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Lesser Known Option Trading Strategies 8th draft, August 4, 2011 For academic use; no liability to be inferred

Charles J. Higgins, PhD Dept. Finance/AIMS ne CIS Loyola Marymount University 1 LMU Drive Los Angeles, CA 90045-8385

Previous version appeared in International Research Journal of Applied Finance Volume II, Issue 5, [May, 2011], pp. 566-570. Abstract: Options are bought to hedge (insure) or to speculate on securities. This article examines instead the sale of options in a conservative approach (in lieu of limit orders) and in an aggressive approach (in lieu of margin interest expense).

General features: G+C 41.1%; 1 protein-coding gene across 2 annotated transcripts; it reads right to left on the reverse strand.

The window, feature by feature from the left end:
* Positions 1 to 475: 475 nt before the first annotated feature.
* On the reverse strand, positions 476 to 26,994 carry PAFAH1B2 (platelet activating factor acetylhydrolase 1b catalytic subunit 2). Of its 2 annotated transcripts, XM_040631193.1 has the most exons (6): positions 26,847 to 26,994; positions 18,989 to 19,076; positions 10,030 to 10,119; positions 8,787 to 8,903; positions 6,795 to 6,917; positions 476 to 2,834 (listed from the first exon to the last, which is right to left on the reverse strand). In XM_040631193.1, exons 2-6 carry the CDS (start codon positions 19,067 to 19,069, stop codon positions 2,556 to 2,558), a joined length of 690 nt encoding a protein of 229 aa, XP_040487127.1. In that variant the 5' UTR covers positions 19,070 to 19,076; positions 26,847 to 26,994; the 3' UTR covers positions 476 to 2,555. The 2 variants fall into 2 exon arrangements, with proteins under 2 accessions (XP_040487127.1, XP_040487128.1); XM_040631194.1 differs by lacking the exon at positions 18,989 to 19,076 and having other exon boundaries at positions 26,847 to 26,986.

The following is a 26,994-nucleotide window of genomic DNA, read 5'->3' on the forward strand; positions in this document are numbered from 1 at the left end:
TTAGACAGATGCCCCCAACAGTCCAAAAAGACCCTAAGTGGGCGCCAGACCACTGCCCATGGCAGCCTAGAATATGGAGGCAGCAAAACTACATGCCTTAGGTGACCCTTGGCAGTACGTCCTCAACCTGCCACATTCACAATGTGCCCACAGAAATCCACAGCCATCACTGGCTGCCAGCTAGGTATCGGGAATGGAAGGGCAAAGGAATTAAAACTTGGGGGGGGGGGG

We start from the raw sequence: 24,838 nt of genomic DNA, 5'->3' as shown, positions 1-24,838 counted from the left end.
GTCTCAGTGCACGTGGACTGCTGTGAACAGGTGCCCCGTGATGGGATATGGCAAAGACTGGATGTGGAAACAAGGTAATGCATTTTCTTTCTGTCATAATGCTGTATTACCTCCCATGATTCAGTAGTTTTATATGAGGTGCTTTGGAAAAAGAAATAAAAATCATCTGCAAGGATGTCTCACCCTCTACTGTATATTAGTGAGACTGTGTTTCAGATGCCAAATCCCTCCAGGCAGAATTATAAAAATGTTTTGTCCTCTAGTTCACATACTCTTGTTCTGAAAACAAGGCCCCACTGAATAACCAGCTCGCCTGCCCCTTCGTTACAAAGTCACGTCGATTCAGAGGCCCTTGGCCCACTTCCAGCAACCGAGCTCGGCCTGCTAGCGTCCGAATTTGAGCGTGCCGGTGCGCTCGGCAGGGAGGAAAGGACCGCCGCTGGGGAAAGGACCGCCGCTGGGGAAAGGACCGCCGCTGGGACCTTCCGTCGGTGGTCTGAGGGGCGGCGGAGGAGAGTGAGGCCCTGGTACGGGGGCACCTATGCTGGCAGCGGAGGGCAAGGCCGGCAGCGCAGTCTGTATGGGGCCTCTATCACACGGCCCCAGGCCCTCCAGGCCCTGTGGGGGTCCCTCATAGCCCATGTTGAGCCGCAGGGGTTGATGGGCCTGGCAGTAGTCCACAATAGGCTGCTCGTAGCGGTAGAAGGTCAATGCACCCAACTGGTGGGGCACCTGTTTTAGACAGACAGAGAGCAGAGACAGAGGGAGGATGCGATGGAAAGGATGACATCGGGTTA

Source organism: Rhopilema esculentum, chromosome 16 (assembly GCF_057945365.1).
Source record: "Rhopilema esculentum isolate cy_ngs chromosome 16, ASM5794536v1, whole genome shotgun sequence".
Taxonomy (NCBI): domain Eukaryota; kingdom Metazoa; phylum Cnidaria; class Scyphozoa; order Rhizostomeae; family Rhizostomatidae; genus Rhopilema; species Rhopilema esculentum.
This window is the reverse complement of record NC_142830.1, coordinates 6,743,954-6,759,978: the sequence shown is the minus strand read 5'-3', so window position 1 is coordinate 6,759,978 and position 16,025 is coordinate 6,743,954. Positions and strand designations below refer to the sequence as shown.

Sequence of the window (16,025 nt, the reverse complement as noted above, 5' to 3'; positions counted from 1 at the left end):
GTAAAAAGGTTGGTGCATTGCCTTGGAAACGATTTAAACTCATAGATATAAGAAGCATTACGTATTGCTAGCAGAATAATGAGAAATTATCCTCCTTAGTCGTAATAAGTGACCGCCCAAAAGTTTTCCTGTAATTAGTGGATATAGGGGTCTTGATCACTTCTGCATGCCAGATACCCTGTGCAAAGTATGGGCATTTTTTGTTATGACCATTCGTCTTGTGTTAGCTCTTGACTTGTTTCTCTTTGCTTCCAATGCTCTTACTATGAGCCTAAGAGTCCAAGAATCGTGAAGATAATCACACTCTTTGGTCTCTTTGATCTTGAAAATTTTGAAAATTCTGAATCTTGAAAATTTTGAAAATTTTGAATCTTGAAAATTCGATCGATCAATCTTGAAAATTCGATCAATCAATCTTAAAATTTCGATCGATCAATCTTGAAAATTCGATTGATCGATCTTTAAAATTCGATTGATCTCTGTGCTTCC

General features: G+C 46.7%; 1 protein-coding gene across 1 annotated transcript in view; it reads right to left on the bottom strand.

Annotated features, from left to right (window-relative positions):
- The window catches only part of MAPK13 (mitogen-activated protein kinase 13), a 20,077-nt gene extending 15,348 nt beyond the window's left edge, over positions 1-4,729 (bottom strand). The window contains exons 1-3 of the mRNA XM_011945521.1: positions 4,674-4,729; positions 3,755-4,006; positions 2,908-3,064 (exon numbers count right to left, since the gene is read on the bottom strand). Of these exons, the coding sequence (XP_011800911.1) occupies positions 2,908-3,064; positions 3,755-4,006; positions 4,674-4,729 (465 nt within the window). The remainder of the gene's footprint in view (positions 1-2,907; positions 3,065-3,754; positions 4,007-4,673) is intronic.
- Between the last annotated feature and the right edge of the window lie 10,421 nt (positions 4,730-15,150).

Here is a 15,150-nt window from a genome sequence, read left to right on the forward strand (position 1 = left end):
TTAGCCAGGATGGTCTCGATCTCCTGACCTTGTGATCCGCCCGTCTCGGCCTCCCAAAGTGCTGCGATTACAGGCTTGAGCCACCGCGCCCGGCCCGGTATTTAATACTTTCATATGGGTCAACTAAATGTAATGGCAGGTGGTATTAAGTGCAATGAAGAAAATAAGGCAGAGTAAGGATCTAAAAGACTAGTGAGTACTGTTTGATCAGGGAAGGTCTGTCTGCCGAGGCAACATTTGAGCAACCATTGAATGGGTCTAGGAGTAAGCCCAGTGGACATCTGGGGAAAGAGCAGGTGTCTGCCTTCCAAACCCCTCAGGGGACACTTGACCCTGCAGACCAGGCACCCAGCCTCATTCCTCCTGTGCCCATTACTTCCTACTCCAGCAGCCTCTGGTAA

Many know that an investor can use options to increase or decrease risk. This article will explore aspects of options that are lesser known in terms of option level approvals, option use in lieu of limit orders, and no interest expense versions of speculative leverage. An option is a contract to buy (a call) or sell (a put) on an underlying security. Call and put options can either be bought or sold. A call option has an intrinsic value of C = S X 0 where C is the intrinsic value of a call option, S is the security price, and X is the exercise (strike) price of the option. A put option has an intrinsic value of P = X S 0 where P is the intrinsic value of a put option. The option owner is on the positive side and the option seller is on the negative side of this same valuation. When the calculated nominal intrinsic value would be negative, it is normally zero in that, unlike a futures contract, an option owner can walk away from the contract. Also see/hear my DrCinvests video on option mechanics at: It is important to note that an option contract represents one hundred shares but is priced and quoted per share, that is a dollar value 100 times the quoted price. The standardized strike/exercise price, which is generally in 5 dollar multiples above 25 dollars and in 2.5 dollars multiples below 25 dollars, is sometimes in 1 dollar multiples for some index/ETF securities. The theoretical value can be slightly negative for in the money options near expiration dates reflecting contemplated transaction costs. Transactions